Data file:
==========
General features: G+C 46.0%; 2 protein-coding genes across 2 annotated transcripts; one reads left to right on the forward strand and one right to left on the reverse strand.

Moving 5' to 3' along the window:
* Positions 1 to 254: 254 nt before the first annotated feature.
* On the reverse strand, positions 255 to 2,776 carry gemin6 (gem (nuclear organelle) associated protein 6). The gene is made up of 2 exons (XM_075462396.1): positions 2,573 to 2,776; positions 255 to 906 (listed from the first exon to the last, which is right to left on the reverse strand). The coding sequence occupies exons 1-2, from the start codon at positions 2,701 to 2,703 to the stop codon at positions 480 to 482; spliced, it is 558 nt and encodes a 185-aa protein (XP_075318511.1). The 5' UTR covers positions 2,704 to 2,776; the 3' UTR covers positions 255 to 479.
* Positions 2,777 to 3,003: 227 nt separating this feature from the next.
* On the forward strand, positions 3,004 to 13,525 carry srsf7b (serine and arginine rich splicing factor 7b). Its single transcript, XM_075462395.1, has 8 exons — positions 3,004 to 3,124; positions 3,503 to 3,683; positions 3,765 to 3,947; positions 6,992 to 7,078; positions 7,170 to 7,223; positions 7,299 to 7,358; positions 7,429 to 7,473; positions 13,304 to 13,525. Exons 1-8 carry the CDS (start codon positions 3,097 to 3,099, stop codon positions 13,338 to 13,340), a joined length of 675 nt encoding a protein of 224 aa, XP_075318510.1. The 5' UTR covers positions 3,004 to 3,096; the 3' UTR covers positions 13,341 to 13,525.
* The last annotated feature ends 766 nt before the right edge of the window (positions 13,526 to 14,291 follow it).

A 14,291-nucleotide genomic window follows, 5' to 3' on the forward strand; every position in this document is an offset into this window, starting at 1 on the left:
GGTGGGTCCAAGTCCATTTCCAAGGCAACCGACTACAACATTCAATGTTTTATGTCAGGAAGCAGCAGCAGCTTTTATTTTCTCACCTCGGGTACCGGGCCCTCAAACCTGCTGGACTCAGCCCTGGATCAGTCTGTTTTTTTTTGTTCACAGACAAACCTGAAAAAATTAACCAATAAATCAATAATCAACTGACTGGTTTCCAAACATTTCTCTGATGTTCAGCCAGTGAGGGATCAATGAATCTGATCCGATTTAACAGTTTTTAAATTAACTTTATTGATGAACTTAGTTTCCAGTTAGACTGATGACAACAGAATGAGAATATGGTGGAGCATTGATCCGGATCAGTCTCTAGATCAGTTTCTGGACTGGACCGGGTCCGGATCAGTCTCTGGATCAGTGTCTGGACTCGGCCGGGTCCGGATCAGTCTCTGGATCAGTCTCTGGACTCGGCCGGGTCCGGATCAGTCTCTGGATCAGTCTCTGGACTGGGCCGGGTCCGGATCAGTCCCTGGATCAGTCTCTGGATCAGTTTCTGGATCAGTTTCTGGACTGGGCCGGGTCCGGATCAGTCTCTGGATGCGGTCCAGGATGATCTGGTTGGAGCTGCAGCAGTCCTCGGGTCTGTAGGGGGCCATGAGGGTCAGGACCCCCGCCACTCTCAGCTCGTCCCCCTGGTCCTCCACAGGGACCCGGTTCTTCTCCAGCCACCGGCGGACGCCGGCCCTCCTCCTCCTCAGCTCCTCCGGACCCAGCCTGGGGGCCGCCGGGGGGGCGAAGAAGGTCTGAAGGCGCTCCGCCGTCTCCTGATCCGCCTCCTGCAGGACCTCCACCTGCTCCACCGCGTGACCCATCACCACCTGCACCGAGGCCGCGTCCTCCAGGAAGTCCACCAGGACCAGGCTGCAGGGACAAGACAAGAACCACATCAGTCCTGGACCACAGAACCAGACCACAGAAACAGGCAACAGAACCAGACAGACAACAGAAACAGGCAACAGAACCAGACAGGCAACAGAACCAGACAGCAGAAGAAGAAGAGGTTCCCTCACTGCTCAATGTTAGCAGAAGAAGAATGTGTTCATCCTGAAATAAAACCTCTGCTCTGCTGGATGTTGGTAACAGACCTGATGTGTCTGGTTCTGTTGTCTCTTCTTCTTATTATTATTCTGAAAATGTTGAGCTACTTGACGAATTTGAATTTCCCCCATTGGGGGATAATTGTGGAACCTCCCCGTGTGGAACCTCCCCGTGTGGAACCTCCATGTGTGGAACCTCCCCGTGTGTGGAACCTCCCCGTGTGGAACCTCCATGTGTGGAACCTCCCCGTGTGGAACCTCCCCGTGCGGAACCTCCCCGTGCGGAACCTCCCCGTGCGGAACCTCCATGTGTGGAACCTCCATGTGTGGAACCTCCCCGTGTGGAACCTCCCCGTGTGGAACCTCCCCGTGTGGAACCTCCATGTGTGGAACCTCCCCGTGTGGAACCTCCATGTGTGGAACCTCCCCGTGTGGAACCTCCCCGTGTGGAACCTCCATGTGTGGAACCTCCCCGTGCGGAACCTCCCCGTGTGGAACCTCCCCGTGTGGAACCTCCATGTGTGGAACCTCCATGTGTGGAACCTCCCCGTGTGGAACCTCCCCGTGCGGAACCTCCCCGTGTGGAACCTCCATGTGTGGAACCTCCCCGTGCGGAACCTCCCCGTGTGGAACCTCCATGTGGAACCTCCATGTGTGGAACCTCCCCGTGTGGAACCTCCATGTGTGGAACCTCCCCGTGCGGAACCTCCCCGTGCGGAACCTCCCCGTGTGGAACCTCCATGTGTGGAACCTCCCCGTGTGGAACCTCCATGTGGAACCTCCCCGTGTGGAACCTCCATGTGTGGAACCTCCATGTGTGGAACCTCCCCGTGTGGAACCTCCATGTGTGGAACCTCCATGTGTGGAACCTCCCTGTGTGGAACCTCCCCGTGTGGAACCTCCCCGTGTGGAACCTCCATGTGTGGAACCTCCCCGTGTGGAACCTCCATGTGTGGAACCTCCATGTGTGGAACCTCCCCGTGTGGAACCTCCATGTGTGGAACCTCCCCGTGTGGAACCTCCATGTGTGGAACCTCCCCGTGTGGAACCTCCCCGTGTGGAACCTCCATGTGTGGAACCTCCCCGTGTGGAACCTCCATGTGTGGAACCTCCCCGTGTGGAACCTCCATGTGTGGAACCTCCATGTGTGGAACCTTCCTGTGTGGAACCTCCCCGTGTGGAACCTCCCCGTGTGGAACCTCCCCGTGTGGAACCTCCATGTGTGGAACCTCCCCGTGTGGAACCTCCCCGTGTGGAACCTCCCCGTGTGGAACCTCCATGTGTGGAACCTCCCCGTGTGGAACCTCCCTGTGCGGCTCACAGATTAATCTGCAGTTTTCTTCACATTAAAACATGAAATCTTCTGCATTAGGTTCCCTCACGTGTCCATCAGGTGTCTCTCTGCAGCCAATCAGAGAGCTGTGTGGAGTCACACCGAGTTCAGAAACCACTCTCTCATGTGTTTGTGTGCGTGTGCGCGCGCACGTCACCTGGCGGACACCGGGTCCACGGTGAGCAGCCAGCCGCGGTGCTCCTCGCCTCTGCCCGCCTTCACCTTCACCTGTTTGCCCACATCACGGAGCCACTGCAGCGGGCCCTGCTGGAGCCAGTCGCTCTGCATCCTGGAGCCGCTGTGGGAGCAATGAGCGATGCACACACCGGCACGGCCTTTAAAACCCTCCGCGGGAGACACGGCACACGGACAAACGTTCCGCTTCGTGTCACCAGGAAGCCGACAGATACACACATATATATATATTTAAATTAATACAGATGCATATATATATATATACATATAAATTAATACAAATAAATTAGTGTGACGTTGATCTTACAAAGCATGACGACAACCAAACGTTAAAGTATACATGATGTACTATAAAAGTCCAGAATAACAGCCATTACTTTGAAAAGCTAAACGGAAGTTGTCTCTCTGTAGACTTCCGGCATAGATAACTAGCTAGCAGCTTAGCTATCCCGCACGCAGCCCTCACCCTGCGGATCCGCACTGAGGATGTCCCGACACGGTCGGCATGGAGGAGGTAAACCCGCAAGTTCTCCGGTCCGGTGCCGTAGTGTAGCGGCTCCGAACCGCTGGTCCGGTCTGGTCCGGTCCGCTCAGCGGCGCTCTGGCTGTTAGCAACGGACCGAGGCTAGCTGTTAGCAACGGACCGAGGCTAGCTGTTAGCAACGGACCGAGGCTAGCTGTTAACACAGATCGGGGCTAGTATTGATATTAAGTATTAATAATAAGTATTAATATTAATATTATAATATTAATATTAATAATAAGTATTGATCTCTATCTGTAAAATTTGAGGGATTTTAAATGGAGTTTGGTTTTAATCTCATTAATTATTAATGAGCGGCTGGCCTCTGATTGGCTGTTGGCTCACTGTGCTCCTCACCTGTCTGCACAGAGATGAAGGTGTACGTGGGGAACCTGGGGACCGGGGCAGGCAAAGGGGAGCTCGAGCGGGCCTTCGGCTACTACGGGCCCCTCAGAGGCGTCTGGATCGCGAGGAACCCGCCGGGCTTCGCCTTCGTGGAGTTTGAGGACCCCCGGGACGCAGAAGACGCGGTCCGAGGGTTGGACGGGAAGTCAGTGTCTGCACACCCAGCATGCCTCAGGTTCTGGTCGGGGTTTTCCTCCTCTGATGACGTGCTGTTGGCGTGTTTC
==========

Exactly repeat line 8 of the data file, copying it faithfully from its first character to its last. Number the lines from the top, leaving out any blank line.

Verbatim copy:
A 14,291-nucleotide genomic window follows, 5' to 3' on the forward strand; every position in this document is an offset into this window, starting at 1 on the left: